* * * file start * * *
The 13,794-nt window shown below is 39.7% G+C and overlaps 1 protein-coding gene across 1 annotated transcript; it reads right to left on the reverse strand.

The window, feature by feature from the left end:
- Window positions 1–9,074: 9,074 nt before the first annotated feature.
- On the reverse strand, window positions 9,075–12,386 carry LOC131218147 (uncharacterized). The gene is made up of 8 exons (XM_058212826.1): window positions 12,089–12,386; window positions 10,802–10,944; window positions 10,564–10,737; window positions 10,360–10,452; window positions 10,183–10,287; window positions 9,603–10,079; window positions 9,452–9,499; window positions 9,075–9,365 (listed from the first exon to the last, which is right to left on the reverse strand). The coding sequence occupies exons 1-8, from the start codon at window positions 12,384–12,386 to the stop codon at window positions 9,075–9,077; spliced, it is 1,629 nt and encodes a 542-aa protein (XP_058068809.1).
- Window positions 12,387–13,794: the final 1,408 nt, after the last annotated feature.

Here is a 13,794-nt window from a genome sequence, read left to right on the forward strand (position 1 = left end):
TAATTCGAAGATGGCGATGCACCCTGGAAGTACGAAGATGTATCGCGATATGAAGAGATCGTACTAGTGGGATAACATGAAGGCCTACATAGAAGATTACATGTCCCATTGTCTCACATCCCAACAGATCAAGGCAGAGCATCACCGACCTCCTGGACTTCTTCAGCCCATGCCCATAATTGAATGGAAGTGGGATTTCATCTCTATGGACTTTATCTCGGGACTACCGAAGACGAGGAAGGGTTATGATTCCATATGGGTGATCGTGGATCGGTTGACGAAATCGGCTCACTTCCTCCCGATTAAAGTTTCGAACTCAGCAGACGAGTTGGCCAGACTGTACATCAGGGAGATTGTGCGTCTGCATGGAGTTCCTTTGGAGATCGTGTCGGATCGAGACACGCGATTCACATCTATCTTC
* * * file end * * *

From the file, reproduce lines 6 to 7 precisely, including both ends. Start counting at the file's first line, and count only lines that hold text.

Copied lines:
Here is a 13,794-nt window from a genome sequence, read left to right on the forward strand (position 1 = left end):
TAATTCGAAGATGGCGATGCACCCTGGAAGTACGAAGATGTATCGCGATATGAAGAGATCGTACTAGTGGGATAACATGAAGGCCTACATAGAAGATTACATGTCCCATTGTCTCACATCCCAACAGATCAAGGCAGAGCATCACCGACCTCCTGGACTTCTTCAGCCCATGCCCATAATTGAATGGAAGTGGGATTTCATCTCTATGGACTTTATCTCGGGACTACCGAAGACGAGGAAGGGTTATGATTCCATATGGGTGATCGTGGATCGGTTGACGAAATCGGCTCACTTCCTCCCGATTAAAGTTTCGAACTCAGCAGACGAGTTGGCCAGACTGTACATCAGGGAGATTGTGCGTCTGCATGGAGTTCCTTTGGAGATCGTGTCGGATCGAGACACGCGATTCACATCTATCTTC